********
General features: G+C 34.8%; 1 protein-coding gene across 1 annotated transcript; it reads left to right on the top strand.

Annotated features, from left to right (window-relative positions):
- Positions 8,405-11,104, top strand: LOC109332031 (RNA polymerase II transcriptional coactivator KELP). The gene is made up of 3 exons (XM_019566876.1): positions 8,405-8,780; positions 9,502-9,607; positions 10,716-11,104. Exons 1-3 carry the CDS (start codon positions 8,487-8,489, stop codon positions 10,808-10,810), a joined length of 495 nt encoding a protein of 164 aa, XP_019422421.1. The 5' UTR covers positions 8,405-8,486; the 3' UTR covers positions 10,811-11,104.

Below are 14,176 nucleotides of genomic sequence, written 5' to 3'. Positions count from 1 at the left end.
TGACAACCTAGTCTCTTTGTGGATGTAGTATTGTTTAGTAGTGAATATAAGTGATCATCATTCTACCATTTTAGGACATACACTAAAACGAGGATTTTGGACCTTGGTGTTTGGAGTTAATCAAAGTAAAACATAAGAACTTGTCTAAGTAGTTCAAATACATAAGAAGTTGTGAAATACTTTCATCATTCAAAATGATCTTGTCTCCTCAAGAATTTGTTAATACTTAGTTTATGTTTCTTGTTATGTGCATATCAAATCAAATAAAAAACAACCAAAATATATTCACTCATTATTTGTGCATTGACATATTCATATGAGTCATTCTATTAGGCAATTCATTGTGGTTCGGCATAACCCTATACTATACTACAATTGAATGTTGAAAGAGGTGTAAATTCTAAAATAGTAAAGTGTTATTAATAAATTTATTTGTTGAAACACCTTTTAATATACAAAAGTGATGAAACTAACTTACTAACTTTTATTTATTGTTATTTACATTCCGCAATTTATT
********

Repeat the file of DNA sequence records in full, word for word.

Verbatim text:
General features: G+C 34.8%; 1 protein-coding gene across 1 annotated transcript; it reads left to right on the top strand.

Annotated features, from left to right (window-relative positions):
- Positions 8,405-11,104, top strand: LOC109332031 (RNA polymerase II transcriptional coactivator KELP). The gene is made up of 3 exons (XM_019566876.1): positions 8,405-8,780; positions 9,502-9,607; positions 10,716-11,104. Exons 1-3 carry the CDS (start codon positions 8,487-8,489, stop codon positions 10,808-10,810), a joined length of 495 nt encoding a protein of 164 aa, XP_019422421.1. The 5' UTR covers positions 8,405-8,486; the 3' UTR covers positions 10,811-11,104.

Below are 14,176 nucleotides of genomic sequence, written 5' to 3'. Positions count from 1 at the left end.
TGACAACCTAGTCTCTTTGTGGATGTAGTATTGTTTAGTAGTGAATATAAGTGATCATCATTCTACCATTTTAGGACATACACTAAAACGAGGATTTTGGACCTTGGTGTTTGGAGTTAATCAAAGTAAAACATAAGAACTTGTCTAAGTAGTTCAAATACATAAGAAGTTGTGAAATACTTTCATCATTCAAAATGATCTTGTCTCCTCAAGAATTTGTTAATACTTAGTTTATGTTTCTTGTTATGTGCATATCAAATCAAATAAAAAACAACCAAAATATATTCACTCATTATTTGTGCATTGACATATTCATATGAGTCATTCTATTAGGCAATTCATTGTGGTTCGGCATAACCCTATACTATACTACAATTGAATGTTGAAAGAGGTGTAAATTCTAAAATAGTAAAGTGTTATTAATAAATTTATTTGTTGAAACACCTTTTAATATACAAAAGTGATGAAACTAACTTACTAACTTTTATTTATTGTTATTTACATTCCGCAATTTATT